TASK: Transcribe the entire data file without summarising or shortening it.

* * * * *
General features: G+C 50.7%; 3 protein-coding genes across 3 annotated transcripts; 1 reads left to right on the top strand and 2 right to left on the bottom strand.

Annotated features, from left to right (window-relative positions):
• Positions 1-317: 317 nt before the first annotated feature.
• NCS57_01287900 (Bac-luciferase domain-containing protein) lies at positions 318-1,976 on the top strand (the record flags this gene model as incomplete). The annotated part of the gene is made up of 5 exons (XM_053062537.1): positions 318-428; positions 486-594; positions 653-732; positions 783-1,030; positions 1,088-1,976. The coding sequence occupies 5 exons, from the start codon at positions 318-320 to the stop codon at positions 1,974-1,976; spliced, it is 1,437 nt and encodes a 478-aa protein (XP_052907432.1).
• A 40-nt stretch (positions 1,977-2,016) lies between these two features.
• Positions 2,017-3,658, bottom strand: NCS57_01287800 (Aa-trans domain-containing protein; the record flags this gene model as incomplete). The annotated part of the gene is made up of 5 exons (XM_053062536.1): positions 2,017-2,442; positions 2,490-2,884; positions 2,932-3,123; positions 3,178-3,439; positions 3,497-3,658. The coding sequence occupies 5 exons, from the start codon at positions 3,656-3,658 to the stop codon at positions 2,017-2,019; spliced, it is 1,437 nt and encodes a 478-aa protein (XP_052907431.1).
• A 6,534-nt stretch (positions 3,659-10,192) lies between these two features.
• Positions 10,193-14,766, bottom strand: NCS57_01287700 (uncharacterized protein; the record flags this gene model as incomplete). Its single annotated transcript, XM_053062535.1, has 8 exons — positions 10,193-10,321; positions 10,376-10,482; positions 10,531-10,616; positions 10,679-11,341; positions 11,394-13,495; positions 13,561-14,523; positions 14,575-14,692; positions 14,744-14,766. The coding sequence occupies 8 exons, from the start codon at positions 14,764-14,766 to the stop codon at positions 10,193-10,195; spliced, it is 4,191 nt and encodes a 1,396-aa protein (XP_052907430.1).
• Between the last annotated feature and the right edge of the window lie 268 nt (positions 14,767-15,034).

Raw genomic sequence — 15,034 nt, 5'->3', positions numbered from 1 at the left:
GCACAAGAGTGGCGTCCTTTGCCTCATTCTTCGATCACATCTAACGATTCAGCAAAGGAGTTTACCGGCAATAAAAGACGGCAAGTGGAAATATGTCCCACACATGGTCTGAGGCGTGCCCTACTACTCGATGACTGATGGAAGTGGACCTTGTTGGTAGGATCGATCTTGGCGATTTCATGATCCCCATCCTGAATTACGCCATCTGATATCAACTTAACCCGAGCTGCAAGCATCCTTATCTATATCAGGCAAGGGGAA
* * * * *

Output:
General features: G+C 50.7%; 3 protein-coding genes across 3 annotated transcripts; 1 reads left to right on the top strand and 2 right to left on the bottom strand.

Annotated features, from left to right (window-relative positions):
• Positions 1-317: 317 nt before the first annotated feature.
• NCS57_01287900 (Bac-luciferase domain-containing protein) lies at positions 318-1,976 on the top strand (the record flags this gene model as incomplete). The annotated part of the gene is made up of 5 exons (XM_053062537.1): positions 318-428; positions 486-594; positions 653-732; positions 783-1,030; positions 1,088-1,976. The coding sequence occupies 5 exons, from the start codon at positions 318-320 to the stop codon at positions 1,974-1,976; spliced, it is 1,437 nt and encodes a 478-aa protein (XP_052907432.1).
• A 40-nt stretch (positions 1,977-2,016) lies between these two features.
• Positions 2,017-3,658, bottom strand: NCS57_01287800 (Aa-trans domain-containing protein; the record flags this gene model as incomplete). The annotated part of the gene is made up of 5 exons (XM_053062536.1): positions 2,017-2,442; positions 2,490-2,884; positions 2,932-3,123; positions 3,178-3,439; positions 3,497-3,658. The coding sequence occupies 5 exons, from the start codon at positions 3,656-3,658 to the stop codon at positions 2,017-2,019; spliced, it is 1,437 nt and encodes a 478-aa protein (XP_052907431.1).
• A 6,534-nt stretch (positions 3,659-10,192) lies between these two features.
• Positions 10,193-14,766, bottom strand: NCS57_01287700 (uncharacterized protein; the record flags this gene model as incomplete). Its single annotated transcript, XM_053062535.1, has 8 exons — positions 10,193-10,321; positions 10,376-10,482; positions 10,531-10,616; positions 10,679-11,341; positions 11,394-13,495; positions 13,561-14,523; positions 14,575-14,692; positions 14,744-14,766. The coding sequence occupies 8 exons, from the start codon at positions 14,764-14,766 to the stop codon at positions 10,193-10,195; spliced, it is 4,191 nt and encodes a 1,396-aa protein (XP_052907430.1).
• Between the last annotated feature and the right edge of the window lie 268 nt (positions 14,767-15,034).

Raw genomic sequence — 15,034 nt, 5'->3', positions numbered from 1 at the left:
GCACAAGAGTGGCGTCCTTTGCCTCATTCTTCGATCACATCTAACGATTCAGCAAAGGAGTTTACCGGCAATAAAAGACGGCAAGTGGAAATATGTCCCACACATGGTCTGAGGCGTGCCCTACTACTCGATGACTGATGGAAGTGGACCTTGTTGGTAGGATCGATCTTGGCGATTTCATGATCCCCATCCTGAATTACGCCATCTGATATCAACTTAACCCGAGCTGCAAGCATCCTTATCTATATCAGGCAAGGGGAA